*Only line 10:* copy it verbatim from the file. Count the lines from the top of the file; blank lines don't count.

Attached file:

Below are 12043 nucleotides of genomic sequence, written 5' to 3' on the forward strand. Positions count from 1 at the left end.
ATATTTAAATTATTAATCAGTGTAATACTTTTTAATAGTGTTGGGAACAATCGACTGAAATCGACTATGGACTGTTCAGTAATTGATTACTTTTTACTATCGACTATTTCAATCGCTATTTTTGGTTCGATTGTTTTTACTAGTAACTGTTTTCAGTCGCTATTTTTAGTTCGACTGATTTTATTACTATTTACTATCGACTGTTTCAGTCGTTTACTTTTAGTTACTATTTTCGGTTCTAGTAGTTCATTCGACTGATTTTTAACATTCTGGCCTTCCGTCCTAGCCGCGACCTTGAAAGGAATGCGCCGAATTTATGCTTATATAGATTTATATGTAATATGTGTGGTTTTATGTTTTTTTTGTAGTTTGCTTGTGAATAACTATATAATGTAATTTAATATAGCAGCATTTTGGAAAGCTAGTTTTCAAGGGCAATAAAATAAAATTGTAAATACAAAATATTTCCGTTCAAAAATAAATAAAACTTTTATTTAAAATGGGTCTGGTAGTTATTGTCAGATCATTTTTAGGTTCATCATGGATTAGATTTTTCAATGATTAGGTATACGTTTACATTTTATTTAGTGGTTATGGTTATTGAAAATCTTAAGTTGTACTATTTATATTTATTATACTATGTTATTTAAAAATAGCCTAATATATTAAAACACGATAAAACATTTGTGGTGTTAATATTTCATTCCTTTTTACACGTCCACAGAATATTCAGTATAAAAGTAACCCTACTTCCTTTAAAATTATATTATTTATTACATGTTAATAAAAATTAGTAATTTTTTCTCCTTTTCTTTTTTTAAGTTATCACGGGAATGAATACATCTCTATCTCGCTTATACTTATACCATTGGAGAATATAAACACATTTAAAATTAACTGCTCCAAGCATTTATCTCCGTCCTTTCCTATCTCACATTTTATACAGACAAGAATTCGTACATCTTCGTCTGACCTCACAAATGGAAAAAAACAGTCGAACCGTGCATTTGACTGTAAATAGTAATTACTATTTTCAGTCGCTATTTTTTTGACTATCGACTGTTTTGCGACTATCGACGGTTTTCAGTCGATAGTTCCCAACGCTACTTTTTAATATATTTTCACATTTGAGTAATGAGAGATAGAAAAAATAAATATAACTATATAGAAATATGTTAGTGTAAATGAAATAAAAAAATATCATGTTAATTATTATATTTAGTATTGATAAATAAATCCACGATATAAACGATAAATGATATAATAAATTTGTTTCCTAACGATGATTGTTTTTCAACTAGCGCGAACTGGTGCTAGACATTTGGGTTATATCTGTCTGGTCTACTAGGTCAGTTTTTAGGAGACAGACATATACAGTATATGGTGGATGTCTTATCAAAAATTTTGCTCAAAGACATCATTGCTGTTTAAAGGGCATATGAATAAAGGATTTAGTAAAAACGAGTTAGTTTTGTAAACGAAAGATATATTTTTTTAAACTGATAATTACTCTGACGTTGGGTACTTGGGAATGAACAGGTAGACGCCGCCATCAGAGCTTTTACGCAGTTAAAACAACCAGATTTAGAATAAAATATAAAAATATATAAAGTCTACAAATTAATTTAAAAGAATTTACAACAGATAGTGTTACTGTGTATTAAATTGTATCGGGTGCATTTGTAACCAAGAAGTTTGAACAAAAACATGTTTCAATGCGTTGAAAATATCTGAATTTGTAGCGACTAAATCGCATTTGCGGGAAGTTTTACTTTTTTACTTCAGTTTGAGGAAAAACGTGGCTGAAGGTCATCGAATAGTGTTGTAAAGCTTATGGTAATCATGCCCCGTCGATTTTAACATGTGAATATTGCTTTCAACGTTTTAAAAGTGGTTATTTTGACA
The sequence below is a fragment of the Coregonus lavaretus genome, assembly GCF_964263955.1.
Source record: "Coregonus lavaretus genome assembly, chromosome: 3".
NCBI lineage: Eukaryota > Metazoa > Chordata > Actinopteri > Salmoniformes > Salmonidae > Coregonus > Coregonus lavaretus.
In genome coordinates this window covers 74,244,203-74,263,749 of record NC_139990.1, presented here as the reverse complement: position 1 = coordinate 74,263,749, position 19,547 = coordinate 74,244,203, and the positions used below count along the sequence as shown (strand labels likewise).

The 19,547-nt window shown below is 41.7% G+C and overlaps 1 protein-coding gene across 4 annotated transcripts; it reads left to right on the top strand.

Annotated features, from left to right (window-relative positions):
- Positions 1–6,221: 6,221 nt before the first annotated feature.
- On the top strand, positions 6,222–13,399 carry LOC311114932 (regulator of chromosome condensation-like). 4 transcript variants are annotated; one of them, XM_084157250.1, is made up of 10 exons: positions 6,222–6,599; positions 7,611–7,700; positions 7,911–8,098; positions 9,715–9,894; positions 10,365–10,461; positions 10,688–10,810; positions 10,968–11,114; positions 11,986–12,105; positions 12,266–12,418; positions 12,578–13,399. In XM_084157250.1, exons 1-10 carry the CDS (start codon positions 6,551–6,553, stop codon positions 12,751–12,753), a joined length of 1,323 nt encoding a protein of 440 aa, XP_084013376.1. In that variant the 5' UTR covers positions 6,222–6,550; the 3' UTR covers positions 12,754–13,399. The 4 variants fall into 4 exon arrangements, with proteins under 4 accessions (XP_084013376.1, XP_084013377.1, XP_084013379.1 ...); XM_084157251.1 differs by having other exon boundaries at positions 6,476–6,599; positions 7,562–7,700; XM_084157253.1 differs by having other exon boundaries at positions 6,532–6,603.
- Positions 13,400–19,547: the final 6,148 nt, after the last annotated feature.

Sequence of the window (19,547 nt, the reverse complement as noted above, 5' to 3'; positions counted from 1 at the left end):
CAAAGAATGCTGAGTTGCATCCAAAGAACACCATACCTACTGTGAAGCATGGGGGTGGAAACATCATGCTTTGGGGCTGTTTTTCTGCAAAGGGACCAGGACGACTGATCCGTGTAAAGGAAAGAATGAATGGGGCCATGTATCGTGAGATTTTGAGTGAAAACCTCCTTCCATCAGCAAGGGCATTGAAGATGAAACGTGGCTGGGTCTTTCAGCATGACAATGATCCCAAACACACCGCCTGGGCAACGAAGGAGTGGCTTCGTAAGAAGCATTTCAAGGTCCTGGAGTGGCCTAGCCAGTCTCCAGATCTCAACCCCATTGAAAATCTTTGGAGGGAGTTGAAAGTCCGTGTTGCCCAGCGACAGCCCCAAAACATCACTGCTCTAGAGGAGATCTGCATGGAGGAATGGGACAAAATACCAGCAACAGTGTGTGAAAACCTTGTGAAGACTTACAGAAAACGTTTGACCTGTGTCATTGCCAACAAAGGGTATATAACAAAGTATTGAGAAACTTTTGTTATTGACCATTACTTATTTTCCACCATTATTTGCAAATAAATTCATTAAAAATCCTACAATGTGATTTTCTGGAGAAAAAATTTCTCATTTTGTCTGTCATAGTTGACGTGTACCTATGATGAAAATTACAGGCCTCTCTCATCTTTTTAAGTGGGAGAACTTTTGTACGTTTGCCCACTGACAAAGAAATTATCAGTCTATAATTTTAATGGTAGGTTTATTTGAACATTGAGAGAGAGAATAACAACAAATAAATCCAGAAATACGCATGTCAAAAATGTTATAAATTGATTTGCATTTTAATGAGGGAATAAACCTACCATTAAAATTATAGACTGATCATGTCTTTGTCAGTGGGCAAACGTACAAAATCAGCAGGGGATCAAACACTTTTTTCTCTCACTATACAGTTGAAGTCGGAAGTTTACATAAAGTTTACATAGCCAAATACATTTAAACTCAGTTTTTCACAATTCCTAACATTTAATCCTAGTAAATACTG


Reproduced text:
- On the top strand, positions 6,222–13,399 carry LOC311114932 (regulator of chromosome condensation-like). 4 transcript variants are annotated; one of them, XM_084157250.1, is made up of 10 exons: positions 6,222–6,599; positions 7,611–7,700; positions 7,911–8,098; positions 9,715–9,894; positions 10,365–10,461; positions 10,688–10,810; positions 10,968–11,114; positions 11,986–12,105; positions 12,266–12,418; positions 12,578–13,399. In XM_084157250.1, exons 1-10 carry the CDS (start codon positions 6,551–6,553, stop codon positions 12,751–12,753), a joined length of 1,323 nt encoding a protein of 440 aa, XP_084013376.1. In that variant the 5' UTR covers positions 6,222–6,550; the 3' UTR covers positions 12,754–13,399. The 4 variants fall into 4 exon arrangements, with proteins under 4 accessions (XP_084013376.1, XP_084013377.1, XP_084013379.1 ...); XM_084157251.1 differs by having other exon boundaries at positions 6,476–6,599; positions 7,562–7,700; XM_084157253.1 differs by having other exon boundaries at positions 6,532–6,603.